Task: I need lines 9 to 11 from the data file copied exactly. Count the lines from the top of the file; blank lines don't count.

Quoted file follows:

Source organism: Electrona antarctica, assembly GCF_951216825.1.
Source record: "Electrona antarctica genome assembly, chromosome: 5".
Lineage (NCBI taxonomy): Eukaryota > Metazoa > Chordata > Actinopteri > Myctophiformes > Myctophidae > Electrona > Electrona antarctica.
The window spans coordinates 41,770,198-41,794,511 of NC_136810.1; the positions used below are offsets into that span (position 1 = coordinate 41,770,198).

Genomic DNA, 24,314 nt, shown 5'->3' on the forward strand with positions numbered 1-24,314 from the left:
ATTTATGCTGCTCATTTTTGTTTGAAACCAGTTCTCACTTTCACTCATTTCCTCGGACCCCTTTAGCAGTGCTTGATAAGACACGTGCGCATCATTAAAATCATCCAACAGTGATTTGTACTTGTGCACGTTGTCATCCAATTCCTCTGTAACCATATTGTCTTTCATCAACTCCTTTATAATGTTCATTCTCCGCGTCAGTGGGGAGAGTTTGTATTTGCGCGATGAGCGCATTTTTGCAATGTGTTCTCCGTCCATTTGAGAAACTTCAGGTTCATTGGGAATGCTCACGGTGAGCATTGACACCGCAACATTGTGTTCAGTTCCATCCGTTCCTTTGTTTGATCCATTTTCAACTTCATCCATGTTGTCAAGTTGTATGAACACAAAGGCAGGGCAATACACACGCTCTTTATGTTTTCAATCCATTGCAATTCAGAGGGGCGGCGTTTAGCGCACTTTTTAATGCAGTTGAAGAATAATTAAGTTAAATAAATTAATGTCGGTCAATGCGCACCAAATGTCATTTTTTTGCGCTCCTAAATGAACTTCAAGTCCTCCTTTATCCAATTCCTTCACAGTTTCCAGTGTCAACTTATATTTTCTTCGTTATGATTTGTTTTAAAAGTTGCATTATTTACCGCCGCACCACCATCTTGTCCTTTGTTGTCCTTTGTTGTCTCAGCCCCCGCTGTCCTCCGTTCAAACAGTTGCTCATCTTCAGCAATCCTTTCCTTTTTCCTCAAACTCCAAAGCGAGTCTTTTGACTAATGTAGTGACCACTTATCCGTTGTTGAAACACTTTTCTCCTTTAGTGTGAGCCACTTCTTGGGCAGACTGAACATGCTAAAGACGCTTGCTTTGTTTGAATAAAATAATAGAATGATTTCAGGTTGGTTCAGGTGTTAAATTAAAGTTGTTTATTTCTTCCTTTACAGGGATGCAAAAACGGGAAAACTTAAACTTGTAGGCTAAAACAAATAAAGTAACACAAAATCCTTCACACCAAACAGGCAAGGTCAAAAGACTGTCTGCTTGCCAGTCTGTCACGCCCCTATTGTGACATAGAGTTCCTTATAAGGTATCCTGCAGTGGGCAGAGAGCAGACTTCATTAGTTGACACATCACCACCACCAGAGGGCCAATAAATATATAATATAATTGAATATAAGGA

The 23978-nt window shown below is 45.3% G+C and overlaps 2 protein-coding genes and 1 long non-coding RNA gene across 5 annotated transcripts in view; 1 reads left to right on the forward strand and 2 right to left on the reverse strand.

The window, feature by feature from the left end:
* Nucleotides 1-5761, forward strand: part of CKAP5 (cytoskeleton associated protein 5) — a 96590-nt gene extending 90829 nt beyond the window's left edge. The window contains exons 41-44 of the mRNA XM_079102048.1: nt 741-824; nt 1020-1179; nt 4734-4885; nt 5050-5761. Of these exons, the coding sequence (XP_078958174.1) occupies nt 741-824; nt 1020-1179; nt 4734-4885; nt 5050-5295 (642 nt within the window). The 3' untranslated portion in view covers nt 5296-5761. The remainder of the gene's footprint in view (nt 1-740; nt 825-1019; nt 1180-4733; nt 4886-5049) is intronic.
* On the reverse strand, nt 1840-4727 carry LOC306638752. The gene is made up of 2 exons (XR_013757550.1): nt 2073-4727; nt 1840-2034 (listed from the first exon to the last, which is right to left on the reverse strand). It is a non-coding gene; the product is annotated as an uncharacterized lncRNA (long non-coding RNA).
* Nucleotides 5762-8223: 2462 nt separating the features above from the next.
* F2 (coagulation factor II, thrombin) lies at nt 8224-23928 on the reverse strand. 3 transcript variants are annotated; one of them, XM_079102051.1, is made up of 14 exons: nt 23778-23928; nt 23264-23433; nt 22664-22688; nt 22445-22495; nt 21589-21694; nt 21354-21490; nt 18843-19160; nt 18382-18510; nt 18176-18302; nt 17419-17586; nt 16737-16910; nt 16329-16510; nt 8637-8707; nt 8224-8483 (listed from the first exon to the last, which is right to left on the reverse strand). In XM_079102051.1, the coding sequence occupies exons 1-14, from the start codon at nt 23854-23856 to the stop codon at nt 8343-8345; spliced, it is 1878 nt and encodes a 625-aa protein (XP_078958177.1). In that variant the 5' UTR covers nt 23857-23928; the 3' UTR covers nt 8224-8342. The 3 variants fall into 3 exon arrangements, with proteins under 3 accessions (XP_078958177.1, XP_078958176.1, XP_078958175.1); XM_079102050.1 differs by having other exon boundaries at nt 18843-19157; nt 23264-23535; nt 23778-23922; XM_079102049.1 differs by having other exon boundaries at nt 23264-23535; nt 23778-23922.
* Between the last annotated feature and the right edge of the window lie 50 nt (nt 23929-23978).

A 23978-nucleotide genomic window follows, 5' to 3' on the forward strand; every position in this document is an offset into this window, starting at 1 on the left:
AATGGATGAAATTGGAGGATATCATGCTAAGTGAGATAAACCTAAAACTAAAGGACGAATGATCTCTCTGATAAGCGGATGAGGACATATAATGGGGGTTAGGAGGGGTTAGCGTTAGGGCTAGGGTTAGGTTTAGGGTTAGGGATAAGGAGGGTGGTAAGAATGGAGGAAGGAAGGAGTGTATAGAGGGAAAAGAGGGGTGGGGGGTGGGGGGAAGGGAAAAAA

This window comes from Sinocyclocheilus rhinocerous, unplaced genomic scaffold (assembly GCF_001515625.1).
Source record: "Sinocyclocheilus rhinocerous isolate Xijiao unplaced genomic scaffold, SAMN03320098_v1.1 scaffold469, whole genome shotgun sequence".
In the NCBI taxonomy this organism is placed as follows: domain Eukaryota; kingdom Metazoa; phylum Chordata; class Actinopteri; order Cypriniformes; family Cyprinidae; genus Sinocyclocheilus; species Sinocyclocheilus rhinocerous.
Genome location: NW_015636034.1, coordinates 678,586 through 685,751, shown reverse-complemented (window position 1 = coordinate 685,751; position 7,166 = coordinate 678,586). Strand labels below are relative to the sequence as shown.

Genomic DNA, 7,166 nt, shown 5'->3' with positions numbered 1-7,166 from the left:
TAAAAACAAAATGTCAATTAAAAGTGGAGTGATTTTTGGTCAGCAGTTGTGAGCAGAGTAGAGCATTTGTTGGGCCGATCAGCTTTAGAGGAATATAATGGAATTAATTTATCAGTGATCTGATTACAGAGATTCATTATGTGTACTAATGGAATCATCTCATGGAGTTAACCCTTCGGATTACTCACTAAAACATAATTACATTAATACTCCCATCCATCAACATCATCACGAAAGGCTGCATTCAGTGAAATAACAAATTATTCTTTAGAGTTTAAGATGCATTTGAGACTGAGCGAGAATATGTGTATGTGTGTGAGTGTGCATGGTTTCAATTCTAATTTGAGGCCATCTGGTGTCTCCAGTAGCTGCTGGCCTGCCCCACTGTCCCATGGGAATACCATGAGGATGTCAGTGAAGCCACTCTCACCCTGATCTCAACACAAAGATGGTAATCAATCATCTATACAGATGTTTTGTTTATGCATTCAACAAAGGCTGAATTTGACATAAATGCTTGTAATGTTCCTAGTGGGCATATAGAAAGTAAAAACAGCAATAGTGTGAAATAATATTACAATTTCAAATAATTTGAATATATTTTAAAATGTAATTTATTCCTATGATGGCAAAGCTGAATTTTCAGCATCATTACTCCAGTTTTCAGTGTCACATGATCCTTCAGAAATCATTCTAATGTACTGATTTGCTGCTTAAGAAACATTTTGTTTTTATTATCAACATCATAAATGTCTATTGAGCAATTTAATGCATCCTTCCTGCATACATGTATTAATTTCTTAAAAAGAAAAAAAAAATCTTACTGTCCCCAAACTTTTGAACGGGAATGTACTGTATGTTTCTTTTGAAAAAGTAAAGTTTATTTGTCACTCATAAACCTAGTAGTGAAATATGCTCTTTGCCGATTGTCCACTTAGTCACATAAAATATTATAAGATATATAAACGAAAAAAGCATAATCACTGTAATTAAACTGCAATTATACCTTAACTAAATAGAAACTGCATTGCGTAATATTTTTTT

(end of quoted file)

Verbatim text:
* Nucleotides 1-5761, forward strand: part of CKAP5 (cytoskeleton associated protein 5) — a 96590-nt gene extending 90829 nt beyond the window's left edge. The window contains exons 41-44 of the mRNA XM_079102048.1: nt 741-824; nt 1020-1179; nt 4734-4885; nt 5050-5761. Of these exons, the coding sequence (XP_078958174.1) occupies nt 741-824; nt 1020-1179; nt 4734-4885; nt 5050-5295 (642 nt within the window). The 3' untranslated portion in view covers nt 5296-5761. The remainder of the gene's footprint in view (nt 1-740; nt 825-1019; nt 1180-4733; nt 4886-5049) is intronic.
* On the reverse strand, nt 1840-4727 carry LOC306638752. The gene is made up of 2 exons (XR_013757550.1): nt 2073-4727; nt 1840-2034 (listed from the first exon to the last, which is right to left on the reverse strand). It is a non-coding gene; the product is annotated as an uncharacterized lncRNA (long non-coding RNA).
* Nucleotides 5762-8223: 2462 nt separating the features above from the next.